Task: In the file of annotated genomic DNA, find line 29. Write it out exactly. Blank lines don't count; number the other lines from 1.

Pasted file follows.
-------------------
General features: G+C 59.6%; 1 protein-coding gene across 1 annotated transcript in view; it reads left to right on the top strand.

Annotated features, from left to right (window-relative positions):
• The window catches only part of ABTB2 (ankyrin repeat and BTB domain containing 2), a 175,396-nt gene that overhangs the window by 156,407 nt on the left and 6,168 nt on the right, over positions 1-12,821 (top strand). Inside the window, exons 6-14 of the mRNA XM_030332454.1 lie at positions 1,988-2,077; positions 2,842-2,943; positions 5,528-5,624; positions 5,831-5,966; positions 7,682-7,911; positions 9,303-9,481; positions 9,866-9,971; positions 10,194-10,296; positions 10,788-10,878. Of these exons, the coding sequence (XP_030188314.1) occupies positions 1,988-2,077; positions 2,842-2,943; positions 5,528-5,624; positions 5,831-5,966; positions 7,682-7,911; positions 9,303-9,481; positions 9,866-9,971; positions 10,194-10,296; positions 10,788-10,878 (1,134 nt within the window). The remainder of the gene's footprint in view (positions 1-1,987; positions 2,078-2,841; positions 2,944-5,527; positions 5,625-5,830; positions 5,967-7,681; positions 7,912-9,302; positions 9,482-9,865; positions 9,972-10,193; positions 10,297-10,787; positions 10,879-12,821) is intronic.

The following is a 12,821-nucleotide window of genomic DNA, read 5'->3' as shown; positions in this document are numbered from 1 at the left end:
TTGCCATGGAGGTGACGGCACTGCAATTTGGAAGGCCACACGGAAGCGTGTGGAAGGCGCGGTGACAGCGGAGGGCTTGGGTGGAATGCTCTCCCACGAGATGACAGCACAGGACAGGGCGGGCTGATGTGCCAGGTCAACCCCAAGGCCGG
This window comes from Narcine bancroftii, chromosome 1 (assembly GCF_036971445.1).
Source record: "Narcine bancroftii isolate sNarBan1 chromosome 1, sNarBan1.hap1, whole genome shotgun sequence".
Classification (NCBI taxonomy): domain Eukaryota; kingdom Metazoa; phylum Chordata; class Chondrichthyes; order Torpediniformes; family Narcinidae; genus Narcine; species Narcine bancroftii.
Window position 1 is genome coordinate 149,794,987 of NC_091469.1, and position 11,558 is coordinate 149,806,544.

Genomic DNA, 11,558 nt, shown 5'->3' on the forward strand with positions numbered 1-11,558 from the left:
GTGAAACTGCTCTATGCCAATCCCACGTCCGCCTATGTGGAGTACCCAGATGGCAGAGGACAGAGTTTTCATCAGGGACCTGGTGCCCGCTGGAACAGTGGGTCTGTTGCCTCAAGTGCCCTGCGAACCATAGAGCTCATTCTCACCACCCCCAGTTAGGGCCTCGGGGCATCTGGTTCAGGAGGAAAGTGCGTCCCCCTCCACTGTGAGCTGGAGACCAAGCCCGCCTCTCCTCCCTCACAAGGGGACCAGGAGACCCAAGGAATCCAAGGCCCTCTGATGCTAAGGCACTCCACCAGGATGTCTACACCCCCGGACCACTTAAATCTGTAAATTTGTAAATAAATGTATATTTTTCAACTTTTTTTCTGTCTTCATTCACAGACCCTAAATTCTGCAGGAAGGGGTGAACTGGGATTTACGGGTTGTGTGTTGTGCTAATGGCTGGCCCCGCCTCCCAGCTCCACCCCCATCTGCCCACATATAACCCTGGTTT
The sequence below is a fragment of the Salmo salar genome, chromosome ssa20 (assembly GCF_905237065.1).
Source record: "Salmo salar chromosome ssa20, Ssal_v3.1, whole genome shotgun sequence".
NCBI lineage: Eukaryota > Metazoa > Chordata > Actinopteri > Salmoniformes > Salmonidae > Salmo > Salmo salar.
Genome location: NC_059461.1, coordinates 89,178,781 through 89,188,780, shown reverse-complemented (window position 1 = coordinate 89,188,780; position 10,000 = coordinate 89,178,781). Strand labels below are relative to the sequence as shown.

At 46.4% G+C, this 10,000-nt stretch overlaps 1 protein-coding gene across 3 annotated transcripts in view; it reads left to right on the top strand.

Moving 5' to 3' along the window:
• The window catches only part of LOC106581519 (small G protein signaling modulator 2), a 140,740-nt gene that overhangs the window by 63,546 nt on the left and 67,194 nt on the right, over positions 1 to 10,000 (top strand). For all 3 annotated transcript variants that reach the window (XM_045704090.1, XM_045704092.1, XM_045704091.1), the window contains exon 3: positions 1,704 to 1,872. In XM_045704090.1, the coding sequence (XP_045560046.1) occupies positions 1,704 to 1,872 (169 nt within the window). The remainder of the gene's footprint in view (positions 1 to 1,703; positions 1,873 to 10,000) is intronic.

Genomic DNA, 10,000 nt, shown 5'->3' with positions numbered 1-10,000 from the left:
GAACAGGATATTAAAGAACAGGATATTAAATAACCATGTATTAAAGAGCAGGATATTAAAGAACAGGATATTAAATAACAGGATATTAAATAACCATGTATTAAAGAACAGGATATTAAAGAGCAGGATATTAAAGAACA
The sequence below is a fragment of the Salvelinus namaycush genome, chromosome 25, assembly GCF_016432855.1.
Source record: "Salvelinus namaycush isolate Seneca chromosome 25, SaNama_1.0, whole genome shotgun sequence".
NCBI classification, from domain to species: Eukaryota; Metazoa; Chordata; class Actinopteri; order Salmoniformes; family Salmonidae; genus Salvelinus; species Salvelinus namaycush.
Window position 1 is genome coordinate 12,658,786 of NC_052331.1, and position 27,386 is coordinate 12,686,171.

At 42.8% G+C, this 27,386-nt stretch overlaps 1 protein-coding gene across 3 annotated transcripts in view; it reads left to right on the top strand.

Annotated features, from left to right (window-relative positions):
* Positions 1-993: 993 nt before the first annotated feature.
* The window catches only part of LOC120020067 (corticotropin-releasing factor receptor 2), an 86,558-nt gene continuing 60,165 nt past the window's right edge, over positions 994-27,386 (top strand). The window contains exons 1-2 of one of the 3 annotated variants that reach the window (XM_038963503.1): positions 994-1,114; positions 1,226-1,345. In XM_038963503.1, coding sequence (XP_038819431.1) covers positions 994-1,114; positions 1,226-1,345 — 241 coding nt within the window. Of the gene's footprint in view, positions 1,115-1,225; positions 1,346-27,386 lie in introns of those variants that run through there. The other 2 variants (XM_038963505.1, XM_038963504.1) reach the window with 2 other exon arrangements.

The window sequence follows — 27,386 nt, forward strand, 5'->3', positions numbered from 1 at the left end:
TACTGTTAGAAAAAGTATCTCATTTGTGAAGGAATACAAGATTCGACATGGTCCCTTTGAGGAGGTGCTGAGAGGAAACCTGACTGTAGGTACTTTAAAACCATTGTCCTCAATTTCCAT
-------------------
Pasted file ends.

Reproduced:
The window sequence follows — 27,386 nt, forward strand, 5'->3', positions numbered from 1 at the left end: